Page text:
Clearing and Settlement Stage: The clearing and settlement happen simultaneously. During the clearing, the transaction is posted to the cardholder’s monthly credit card billing statement and the merchant’s statement. At the end of a transaction, the merchant sends any approved authorization in a batch to the acquirer. The batched information is sent to the card network for settlement. From there, the network pushes each approved purchase to the right issuer. Within no more than 48 hours of the transaction, the issuer transfers funds minus the interchange fees. The network pays the acquirer and it credits the merchant’s account for cardholder purchases. Then, the issuer posts the transaction information to the cardholder’s account.

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Having a merchant account allows an account holder to take advantage of merchant cash advances. When a merchant is approved for an advance, the business agrees to receive a lump sum of cash in exchange for an agreed-upon percentage of future credit card sales.

Pricing varies depending on the merchant’s industry, past credit card processing history, the type of business seeking the account, average ticket sales, and average transaction volumes.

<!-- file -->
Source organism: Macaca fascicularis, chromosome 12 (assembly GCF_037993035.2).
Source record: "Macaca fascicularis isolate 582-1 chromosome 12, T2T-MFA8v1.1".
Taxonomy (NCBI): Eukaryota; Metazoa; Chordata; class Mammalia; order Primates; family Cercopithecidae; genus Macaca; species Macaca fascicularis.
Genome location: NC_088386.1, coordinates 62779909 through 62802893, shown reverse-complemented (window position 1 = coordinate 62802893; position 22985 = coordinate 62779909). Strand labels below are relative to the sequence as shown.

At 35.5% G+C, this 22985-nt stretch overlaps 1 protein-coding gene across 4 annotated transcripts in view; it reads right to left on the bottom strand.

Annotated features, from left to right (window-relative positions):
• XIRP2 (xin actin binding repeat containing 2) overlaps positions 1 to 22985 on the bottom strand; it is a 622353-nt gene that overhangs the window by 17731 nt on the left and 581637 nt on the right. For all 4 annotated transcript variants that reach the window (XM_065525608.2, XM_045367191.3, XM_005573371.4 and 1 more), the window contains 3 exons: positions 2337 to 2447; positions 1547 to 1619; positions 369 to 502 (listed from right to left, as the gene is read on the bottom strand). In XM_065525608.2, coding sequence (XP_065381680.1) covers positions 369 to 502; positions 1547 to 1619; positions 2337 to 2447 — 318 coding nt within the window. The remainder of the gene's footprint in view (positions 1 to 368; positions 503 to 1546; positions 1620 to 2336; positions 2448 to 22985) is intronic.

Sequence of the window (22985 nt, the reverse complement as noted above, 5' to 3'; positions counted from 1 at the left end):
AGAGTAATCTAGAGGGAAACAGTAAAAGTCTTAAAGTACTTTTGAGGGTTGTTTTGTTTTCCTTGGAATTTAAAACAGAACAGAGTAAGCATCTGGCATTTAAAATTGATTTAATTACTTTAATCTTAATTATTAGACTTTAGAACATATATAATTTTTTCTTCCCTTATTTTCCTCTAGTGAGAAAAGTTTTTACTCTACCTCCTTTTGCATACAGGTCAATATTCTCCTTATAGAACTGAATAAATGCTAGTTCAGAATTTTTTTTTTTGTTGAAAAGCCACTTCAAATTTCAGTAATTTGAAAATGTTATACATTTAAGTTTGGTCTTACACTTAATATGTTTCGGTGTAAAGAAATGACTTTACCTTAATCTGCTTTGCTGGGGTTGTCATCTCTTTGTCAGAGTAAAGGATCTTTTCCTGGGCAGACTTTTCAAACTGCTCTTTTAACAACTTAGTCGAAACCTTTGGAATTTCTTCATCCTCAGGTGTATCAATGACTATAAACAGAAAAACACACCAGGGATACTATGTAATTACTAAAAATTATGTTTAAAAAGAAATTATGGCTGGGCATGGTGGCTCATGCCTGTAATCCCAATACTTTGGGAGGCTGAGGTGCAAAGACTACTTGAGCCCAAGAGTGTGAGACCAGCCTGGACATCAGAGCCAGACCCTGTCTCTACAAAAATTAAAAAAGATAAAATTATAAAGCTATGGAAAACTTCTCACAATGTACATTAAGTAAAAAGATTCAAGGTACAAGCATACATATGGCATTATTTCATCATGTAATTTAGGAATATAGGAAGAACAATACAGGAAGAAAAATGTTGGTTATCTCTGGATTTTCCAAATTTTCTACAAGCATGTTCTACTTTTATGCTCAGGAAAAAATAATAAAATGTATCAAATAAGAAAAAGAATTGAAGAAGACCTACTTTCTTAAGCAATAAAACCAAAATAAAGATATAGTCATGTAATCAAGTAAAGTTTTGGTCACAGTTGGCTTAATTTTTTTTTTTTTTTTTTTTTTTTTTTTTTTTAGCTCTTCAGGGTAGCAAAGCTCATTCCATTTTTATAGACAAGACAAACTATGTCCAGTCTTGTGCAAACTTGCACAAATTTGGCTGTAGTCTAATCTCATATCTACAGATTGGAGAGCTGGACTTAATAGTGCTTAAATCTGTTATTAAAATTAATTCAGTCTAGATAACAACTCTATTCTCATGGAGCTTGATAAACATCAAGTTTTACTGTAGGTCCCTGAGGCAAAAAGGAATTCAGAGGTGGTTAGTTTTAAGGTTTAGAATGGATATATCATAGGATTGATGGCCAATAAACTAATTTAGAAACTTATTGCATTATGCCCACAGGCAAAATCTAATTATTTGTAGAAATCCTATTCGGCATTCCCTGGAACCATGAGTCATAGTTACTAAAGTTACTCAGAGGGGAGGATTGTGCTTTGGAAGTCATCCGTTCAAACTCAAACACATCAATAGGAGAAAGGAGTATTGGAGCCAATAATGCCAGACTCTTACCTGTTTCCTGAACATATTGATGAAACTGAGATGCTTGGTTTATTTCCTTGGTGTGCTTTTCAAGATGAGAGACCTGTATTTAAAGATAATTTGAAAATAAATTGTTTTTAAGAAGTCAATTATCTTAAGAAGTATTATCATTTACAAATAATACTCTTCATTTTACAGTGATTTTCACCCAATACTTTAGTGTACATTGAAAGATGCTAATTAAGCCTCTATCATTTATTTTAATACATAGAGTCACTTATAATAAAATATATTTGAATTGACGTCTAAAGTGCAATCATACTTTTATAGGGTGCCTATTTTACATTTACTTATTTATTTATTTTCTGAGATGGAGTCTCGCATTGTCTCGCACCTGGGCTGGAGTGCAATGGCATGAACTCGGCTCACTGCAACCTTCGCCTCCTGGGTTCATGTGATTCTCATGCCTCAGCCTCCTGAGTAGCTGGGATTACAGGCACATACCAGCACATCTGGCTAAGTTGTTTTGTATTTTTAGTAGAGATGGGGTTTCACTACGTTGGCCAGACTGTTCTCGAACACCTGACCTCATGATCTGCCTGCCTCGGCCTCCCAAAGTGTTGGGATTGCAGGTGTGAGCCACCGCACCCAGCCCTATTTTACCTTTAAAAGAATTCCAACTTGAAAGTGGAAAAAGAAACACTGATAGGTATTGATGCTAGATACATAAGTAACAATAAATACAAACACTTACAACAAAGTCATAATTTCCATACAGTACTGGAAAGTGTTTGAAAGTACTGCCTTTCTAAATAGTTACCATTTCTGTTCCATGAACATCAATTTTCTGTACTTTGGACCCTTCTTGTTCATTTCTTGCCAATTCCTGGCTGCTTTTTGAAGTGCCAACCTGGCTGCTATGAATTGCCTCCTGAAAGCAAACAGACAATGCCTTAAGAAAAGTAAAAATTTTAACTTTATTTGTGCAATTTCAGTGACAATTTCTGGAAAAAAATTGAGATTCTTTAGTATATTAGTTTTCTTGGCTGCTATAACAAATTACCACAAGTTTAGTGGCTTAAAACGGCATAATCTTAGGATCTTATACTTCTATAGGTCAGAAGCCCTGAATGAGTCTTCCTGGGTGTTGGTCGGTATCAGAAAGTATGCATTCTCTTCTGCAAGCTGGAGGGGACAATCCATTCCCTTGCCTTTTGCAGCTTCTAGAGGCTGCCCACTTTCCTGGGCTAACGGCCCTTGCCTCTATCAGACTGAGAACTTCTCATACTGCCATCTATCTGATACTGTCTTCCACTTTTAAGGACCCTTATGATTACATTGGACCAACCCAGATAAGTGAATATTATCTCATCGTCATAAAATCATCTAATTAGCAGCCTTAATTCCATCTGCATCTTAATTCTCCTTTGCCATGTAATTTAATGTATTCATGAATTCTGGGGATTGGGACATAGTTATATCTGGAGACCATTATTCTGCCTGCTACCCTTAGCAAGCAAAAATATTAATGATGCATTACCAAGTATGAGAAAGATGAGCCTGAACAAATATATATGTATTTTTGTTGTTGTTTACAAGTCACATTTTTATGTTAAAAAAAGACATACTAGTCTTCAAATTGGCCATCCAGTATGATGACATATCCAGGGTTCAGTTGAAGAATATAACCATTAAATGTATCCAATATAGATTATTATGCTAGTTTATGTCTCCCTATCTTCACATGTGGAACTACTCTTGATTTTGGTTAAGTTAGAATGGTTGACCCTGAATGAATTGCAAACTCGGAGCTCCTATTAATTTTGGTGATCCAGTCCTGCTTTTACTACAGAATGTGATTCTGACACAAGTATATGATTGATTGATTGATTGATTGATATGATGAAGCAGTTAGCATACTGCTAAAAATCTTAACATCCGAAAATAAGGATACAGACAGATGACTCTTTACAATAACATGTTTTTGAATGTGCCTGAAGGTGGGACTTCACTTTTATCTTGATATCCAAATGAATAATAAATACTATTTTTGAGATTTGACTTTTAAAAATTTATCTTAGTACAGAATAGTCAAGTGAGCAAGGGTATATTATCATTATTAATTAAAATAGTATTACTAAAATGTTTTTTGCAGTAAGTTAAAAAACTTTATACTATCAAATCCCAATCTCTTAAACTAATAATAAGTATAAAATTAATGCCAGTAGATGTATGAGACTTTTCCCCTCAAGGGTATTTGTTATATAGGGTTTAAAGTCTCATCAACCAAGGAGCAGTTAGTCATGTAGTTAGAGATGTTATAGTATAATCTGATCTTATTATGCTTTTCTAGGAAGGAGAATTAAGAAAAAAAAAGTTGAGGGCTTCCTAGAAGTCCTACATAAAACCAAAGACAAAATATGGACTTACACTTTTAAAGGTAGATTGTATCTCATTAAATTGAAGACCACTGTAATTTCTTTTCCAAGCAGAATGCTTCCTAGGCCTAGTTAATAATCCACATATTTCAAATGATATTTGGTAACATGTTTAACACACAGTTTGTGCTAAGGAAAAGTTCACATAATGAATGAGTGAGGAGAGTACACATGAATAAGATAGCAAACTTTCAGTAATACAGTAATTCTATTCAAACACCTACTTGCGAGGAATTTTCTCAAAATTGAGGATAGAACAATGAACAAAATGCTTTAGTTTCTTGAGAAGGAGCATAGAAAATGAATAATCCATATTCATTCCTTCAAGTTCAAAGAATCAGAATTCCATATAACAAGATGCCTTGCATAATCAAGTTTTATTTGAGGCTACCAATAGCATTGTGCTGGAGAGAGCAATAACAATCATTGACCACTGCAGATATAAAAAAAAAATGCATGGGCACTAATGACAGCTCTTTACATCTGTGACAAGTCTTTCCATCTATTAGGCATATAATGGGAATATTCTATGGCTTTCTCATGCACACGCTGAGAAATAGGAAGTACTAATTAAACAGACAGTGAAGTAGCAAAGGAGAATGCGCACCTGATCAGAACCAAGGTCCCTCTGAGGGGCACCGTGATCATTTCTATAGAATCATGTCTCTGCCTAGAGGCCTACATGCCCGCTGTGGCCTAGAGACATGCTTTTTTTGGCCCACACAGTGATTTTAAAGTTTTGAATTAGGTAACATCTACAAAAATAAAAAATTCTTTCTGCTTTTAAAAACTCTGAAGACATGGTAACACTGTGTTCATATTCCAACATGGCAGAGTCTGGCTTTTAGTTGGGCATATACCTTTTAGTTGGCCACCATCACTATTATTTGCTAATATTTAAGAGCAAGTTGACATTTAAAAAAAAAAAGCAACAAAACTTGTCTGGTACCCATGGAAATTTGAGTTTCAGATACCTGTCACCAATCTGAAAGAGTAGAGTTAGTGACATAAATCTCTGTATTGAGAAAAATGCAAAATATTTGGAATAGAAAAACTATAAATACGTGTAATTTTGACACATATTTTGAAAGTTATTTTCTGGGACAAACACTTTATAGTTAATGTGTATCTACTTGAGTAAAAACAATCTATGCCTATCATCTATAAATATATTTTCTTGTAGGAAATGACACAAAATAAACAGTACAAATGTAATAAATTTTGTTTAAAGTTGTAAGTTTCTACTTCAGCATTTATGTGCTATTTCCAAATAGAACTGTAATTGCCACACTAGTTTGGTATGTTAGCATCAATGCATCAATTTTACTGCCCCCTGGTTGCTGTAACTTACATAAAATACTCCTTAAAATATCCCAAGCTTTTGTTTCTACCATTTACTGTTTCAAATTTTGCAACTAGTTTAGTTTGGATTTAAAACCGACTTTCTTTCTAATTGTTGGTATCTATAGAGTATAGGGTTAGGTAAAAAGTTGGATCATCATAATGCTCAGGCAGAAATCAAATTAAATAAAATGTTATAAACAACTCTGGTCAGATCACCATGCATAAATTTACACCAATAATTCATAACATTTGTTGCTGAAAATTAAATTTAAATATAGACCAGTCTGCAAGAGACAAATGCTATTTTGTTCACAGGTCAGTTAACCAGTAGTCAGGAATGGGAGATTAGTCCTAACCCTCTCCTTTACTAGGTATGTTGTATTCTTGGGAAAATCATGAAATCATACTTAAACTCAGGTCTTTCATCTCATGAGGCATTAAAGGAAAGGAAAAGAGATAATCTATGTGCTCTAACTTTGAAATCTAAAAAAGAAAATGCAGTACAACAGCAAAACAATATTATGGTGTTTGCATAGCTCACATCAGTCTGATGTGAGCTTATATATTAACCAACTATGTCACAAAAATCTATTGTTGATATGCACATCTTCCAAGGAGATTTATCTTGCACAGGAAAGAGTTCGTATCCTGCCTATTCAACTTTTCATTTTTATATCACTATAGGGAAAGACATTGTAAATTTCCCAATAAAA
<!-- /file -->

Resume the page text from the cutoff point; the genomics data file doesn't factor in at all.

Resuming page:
Yes, EMB works with merchants who are building their credit, as well as those who have poor credit. EMB also approves merchants that have no credit card processing history and businesses that have lost their merchant accounts due to high chargebacks.

Several factors influence a merchant’s risk level. Though only one factor likely will not get a merchant classified as high risk, a combination of these may: business size, location, and industry, credit score, credit card processing history, a industry’s reputation for excessive chargebacks, a prior history of high chargeback ratios, and whether a merchant exclusively sells online.

Virtual terminals are stationed on a merchant’s website, making it easy for customers to make a payment or purchase online. Merchants or a payment processor can easily set up virtual terminals, so online businesses can accept credit and debit card and e-check transactions.

A merchant account is a business account with an acquiring bank. Without this business account, which actually works more like a line of credit, a merchant cannot accept and process credit and debit card transactions. Businesses need a merchant account to accept major credit cards via a static point-of-sale terminal, mobile card reader, or through a virtual payment gateway.

After filling out EMB’s simple online application and submitting any necessary, requested documents, many merchants get approved within 24 and 48 hours.

EMB specializes in working with high-risk merchants. EMB works with many merchants, including but not limited to businesses in these industries: gambling and gaming, adult entertainment, nutraceuticals, vaping and e-cigarettes, electronics, tech support, travel, high-end furniture, weight loss programs, calling cards, e-books and software, and telecommunications.